WR: Randy Moss (MIN)
WR: Calvin Johnson (DET)
TE: Mike Ditka (CHI)
LT: Orlando Pace (CHI)
LG: Randall McDaniel (MIN)
C: Jim Ringo (GB)
RG: Jerry Kramer (GB)
RT: Forrest Gregg (GB)

DE: Reggie White (GB)
DT: Alan Page (MIN)
DT: John Randle (MIN)
DE: Carl Eller (MIN)
OLB: Bill George (CHI)
ILB: Dick Butkus (CHI)
ILB: Ray Nitschke (GB)
OLB: Dave Robinson (GB)
CB: Lem Barney (DET)
S: Paul Krause (MIN)
S: Willie Wood (GB)
CB: Charles Woodson (GB)

K: Jason Hanson (DET)
P: Bobby Joe Green (CHI)
KR: Devin Hester (CHI)

Head Coach: Vince Lombardi (GB)

All-Time Second Team:

QB: Bart Starr (GB)
QB: Fran Tarkenton (MIN)
RB: Adrian Peterson (MIN)
RB: Jim Taylor (GB)
RB: Red Grange (CHI)
WR: Cris Carter (MIN)
WR: Sterling Sharpe (GB)
WR: James Lofton (GB)
TE: Charlie Sanders (DET)
LT: Gary Zimmerman (MIN)
LG: Steve Hutchinson (MIN)
C: Bulldog Turner (CHI)
RG: Dick Stanfel (DET)
RT: Ron Yary (MIN)

DE: Willie Davis (GB)
DT: Dan Hampton (CHI)
DT: Henry Jordan (GB)
DE: Richard Dent (CHI)
OLB: Joe Schmidt (DET)
ILB: Mike Singletary (CHI)
ILB: Brian Urlacher (CHI)
OLB: Joe Fortunato (CHI)
CB: Dick “Night Train” Lane (DET)
S: Jack Christiansen (DET)
S: Yale Lary (DET)
CB: Herb Adderley (GB)

K: Ryan Longwell (GB/MIN)
P: Yale Lary (DET) – Second Time Listed
KR: Desmond Howard (GB)

Head Coach: George “Papa Bear” Halas (CHI)

All-Time Third Team:

QB: Sid Luckman (CHI)
QB: Arnie Herber (GB)
RB: Doak Walker (DET)
RB: Bronko Nagurski (CHI)
RB: Paul Hornung (GB)
WR: Herman Moore (DET)
WR: Bill Hewitt (CHI)
WR: Anthony Carter (MIN)
TE: Paul Coffman (GB)
LT: Lou Creekmur (DET)
LG: Mike Michalske (GB)
C: Mick Tinglehoff (MIN)
RG: Grover “Ox” Emerson (DET)
RT: George Connor (CHI)

DE: Chris Doleman (MIN)
DT: Roger Brown (DET)
DT: Alex Karras (DET)
DE: Doug Adkins (CHI)
OLB: Matt Blair (MIN)
ILB: Khalil Mack (CHI)
ILB: Lance Briggs (CHI)
OLB: Clay Matthews (GB)
CB:  Dick LeBeau (DET)
S: LeRoy Butler (GB)
S: Bobby Dillon (GB)
CB: Charles “Peanut” Tillman (CHI)

K: Mason Crosby (GB)
P: Brad Maynard (CHI)
KR: Gale Sayers (CHI) – Second Time Listed

Head Coach: Curly Lambeau (GB)

All-Time Fourth Team:

QB: Bobby Layne (DET)
QB: Matthew Stafford (DET)
RB: Ahman Green (GB)
RB: Dutch Clark (DET)
RB: Chuck Foreman (MIN)
WR: Jordy Nelson (GB)
WR: Ken Kavanaugh (CHI)
WR: Billy Howton (GB)
TE: Steve Jordan (MIN)
LT: Joe Stydahar (CHI)
LG: Charles “Buckets” Goldenberg (GB)
C: Alex Wojciochowicz (DET)
RG: Danny Fortmann (CHI)
RT: Cal Hubbard (GB)

DE: Jim Marshall (MIN)
DT: Keith Millard (MIN)
DT: Steve McMichael (CHI)
DE: Robert Porcher (DET)
OLB: Otis Wilson (CHI)
ILB: Charley Brock (GB)
ILB: Chris Spielman (DET)
OLB: John Anderson (GB)
CB: Darius Slay (DET)
S: Joey Browner (MIN)
S: Gary Fencik (CHI)
CB: Al Harris (GB)

K: Fred Cox (MIN)
P: Donny Anderson (GB)
KR: Travis Williams (GB)

Head Coach: Bud Grant (MIN)

A few inside linebackers were switched to outside linebackers just to “get them on the field” with these All-Time teams. To keep things simple, ends are classified as wide receivers and running fullbacks are listed as running backs. Kick returner is also each team’s punt returner. Yes, blocking fullbacks do get the short end of the stick on these all-time teams.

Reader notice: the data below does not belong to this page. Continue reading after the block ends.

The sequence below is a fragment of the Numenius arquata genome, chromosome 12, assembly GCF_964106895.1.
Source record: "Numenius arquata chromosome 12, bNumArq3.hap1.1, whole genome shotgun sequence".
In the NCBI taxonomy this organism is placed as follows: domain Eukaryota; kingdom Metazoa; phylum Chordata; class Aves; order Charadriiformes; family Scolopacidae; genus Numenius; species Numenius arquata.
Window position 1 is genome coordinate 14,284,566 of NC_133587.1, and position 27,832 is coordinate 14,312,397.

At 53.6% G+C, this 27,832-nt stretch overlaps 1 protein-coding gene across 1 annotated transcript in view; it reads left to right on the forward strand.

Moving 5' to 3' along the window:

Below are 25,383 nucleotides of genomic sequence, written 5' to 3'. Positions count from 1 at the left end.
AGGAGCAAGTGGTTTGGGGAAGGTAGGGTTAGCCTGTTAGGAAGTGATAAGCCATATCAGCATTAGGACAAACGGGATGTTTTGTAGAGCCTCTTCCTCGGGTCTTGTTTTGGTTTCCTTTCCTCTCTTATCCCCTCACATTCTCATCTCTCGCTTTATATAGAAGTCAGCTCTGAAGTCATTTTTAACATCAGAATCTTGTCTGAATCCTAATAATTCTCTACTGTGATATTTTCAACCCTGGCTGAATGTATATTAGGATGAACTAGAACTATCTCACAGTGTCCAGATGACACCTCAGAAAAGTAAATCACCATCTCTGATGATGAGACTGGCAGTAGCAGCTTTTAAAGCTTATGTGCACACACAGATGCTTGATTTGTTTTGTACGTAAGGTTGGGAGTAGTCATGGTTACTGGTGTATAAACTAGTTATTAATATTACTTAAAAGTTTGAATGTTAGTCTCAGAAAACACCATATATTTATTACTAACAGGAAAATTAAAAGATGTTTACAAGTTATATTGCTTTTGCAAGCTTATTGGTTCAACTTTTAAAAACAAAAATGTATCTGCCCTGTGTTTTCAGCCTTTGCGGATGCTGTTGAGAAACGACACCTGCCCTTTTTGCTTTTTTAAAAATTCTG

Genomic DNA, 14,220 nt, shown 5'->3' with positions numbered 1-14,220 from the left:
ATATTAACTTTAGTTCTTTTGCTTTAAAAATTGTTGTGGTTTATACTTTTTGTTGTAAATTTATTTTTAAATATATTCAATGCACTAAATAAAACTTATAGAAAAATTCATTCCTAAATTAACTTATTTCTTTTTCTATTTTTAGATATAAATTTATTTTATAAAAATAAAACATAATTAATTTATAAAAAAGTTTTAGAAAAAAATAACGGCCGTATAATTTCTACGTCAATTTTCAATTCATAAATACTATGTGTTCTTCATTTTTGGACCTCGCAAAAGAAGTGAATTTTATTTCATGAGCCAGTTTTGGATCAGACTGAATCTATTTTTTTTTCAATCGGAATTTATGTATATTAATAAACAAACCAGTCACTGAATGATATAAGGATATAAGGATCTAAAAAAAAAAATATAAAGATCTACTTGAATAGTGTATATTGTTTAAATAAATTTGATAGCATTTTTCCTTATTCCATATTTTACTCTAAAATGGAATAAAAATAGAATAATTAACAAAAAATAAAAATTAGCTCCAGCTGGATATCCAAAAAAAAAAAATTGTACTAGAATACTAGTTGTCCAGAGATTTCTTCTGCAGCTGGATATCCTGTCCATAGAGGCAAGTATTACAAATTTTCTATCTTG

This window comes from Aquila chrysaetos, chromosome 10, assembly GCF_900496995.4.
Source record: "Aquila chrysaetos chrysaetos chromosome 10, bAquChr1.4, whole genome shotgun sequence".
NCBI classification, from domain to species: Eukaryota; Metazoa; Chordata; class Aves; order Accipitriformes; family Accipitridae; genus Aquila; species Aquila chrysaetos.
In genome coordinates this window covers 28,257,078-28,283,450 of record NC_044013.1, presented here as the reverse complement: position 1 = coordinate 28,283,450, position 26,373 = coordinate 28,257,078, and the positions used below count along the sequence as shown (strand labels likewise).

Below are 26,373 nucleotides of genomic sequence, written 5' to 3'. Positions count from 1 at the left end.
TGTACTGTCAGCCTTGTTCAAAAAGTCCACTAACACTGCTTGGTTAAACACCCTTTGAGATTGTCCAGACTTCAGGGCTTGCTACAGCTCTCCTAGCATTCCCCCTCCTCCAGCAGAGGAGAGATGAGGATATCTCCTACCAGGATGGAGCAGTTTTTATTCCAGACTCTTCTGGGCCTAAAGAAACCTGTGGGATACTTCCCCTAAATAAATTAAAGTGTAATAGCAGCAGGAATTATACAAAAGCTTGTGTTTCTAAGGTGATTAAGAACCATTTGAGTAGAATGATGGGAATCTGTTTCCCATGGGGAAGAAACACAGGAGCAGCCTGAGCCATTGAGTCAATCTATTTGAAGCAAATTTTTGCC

There is a slight emphasis on offensive skill position players on these all-time teams because that’s what makes the league go ’round. Ryan Longwell is a rare case where a player had a similar impact on two NFC North teams. Because of special teams positions, Sayers and Lary are the two men included twice on the teams.

To see how incredible this division’s history holds, look at some of the great players below that couldn’t crack one of this division’s top four teams (particularly at the running back position, the deepest position group by far). Multiple Hall of Fame inductees are left out because of this phenomenon.

All-Time Honorable Mentions:

Packers: RB Clarke Hinkle, RB Tony Canadeo, RB Johnny Blood, WR Donald Driver, WR Lavern Dilweg, WR Boyd Dowler, WR Billy Howton, G Fuzzy Thurston, G Russ Letlow, T David Bahktiari, CB Bob Jeter, DT Gilbert Brown, DE Kabeer Gbaja-Biamila and S Nick Collins.

Bears: QB Paddy Driscoll, RB George McAfee, RB Bill Osmanski, RB Rick Casares, RB Matt Forte, WR Harlon Hill, TE Greg Olsen, T Jumbo Covert, T Ed Healey, C Olin Kreutz, C Jay Hilgenberg, G Stan Jones, DE Ed Sprinkle.

(G Josh Sitton for the Packers and the Bears).

Vikings: QB Daunte Culpepper, RB Bill Brown, RB Robert Smith, WR Ahmad Rashad, C Matt Birk, T Gary Alderman, DE Jared Allen, DT Gary Larsen, DT Henry Thomas, DE Everson Griffen, LB Roy Winston, CB Bobby Bryant, CB Xavier Rhodes, CB Carl Lee, S Harrison Smith and Antoine Winfield (MIN).

Lions: RB Byron “Whizzer” White, RB Billy Simms, WR Mel Gray, T George Christensen, T Lomas Brown, G John Gordy, DE Al “Bubba” Baker, DT Roger Brown, DT Ndamukong Suh, DT Doug English, CB Jim David and K Matt Prater.

Out of these over 150 notable men, which team did your all-time favorites end up on?

I’d like to see any division’s All-Time First Team try to go up against the NFC North’s All-Time Team. There is not a single position of weakness on this division’s top team. Every player on the the NFC’s North All-Time First Team is in the Pro Football Hall of Fame (other than special teams).

No other division in NFL history has had the collection of high-end talent at every single position as the NFC North. Yes, being collectively the oldest division in professional football helps in that regard, but that history is what makes the division so special.

Alright, lets hear it. Who did we completely disrespect on these all-time teams? What player isn’t getting the respect you think they should get?

Whether you agree or disagree with us, we thank you NFC North fan for reading. Here’s to another 100 years of NFL football, wonder how different these all-time NFC North teams will look in another 100.

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We seek to bring more context to, and share interesting stores about, the history of the Green Bay Packers and the NFL as a whole. Clickbait be damned. "We" are Daniel and David Zillmer; hit the about or contact to learn more.